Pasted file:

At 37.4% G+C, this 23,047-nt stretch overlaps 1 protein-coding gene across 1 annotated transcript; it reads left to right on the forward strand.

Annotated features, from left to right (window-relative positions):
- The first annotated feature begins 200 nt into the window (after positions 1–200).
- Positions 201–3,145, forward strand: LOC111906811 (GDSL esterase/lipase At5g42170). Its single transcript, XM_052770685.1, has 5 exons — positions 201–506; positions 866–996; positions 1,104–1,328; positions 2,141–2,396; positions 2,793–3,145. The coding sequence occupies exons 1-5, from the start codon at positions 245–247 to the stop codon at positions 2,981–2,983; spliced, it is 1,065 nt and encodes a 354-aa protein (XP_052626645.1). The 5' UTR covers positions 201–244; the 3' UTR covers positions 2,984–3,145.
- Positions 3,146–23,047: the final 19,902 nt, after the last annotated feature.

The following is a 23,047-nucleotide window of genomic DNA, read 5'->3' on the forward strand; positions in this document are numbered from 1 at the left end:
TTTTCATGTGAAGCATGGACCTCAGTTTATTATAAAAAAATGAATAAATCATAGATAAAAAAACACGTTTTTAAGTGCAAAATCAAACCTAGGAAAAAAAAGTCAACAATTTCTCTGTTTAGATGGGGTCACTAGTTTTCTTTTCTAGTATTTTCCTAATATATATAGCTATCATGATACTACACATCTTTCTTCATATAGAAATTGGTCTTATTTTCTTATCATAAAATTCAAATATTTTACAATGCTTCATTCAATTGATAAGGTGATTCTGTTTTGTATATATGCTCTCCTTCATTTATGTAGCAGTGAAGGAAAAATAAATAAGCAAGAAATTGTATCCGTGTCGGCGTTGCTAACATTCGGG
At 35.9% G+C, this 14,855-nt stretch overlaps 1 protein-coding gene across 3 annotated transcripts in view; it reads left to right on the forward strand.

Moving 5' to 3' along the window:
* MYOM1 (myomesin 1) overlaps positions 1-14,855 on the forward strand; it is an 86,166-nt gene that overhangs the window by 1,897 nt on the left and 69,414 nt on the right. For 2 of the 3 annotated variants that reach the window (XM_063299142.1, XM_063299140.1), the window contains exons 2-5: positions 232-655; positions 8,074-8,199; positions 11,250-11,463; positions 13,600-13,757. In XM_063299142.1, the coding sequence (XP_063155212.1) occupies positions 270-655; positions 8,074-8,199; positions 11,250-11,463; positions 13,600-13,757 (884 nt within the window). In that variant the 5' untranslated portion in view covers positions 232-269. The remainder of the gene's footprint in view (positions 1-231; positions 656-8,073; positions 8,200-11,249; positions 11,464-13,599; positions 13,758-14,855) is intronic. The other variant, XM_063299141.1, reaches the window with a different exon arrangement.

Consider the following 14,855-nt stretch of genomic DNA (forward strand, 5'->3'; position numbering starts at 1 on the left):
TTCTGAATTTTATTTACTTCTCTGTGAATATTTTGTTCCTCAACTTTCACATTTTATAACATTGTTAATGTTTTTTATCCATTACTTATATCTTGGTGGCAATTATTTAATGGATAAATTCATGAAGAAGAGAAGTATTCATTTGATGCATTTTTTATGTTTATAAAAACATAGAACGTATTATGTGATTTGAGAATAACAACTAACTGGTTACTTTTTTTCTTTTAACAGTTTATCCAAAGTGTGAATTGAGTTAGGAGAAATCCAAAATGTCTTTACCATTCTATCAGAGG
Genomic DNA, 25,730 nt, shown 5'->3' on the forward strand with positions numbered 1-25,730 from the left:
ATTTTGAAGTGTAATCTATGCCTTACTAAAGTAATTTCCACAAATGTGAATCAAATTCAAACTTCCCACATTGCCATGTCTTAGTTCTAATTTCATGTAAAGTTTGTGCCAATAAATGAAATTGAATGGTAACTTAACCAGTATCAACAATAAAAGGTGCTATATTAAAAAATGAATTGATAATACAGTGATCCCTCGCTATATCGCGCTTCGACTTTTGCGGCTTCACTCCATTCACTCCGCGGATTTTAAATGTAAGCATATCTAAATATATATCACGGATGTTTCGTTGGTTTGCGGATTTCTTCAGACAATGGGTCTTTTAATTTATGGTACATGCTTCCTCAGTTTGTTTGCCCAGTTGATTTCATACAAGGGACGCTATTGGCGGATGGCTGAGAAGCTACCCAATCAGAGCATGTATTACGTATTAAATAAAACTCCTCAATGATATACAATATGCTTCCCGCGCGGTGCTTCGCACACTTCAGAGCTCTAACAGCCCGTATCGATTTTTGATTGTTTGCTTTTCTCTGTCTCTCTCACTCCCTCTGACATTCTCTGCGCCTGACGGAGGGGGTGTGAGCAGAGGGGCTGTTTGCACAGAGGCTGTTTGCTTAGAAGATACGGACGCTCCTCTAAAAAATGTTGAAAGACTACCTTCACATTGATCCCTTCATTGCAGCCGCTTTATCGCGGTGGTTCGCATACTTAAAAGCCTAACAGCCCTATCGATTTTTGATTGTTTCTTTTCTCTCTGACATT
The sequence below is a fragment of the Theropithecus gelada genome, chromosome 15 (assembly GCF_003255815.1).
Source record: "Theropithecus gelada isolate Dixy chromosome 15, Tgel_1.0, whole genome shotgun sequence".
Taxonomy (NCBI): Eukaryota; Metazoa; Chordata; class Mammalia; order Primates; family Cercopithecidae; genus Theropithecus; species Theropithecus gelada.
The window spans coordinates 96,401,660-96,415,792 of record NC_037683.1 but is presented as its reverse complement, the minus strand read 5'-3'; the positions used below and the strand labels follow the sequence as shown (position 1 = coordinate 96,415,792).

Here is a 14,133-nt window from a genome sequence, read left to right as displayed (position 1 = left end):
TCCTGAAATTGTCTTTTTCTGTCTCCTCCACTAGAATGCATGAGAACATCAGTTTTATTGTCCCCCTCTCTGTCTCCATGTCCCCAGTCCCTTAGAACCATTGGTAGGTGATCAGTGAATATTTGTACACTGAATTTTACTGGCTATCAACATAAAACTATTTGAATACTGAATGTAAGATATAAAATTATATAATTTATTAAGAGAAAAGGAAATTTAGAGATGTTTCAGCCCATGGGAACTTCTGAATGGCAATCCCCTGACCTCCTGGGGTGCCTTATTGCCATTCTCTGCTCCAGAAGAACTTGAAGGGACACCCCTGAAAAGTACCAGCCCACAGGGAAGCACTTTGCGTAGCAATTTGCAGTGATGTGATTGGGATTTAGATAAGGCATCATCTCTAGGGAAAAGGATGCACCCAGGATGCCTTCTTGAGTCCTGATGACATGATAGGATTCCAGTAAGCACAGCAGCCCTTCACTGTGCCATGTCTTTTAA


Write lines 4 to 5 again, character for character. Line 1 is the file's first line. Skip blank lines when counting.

- Positions 201–3,145, forward strand: LOC111906811 (GDSL esterase/lipase At5g42170). Its single transcript, XM_052770685.1, has 5 exons — positions 201–506; positions 866–996; positions 1,104–1,328; positions 2,141–2,396; positions 2,793–3,145. The coding sequence occupies exons 1-5, from the start codon at positions 245–247 to the stop codon at positions 2,981–2,983; spliced, it is 1,065 nt and encodes a 354-aa protein (XP_052626645.1). The 5' UTR covers positions 201–244; the 3' UTR covers positions 2,984–3,145.
- Positions 3,146–23,047: the final 19,902 nt, after the last annotated feature.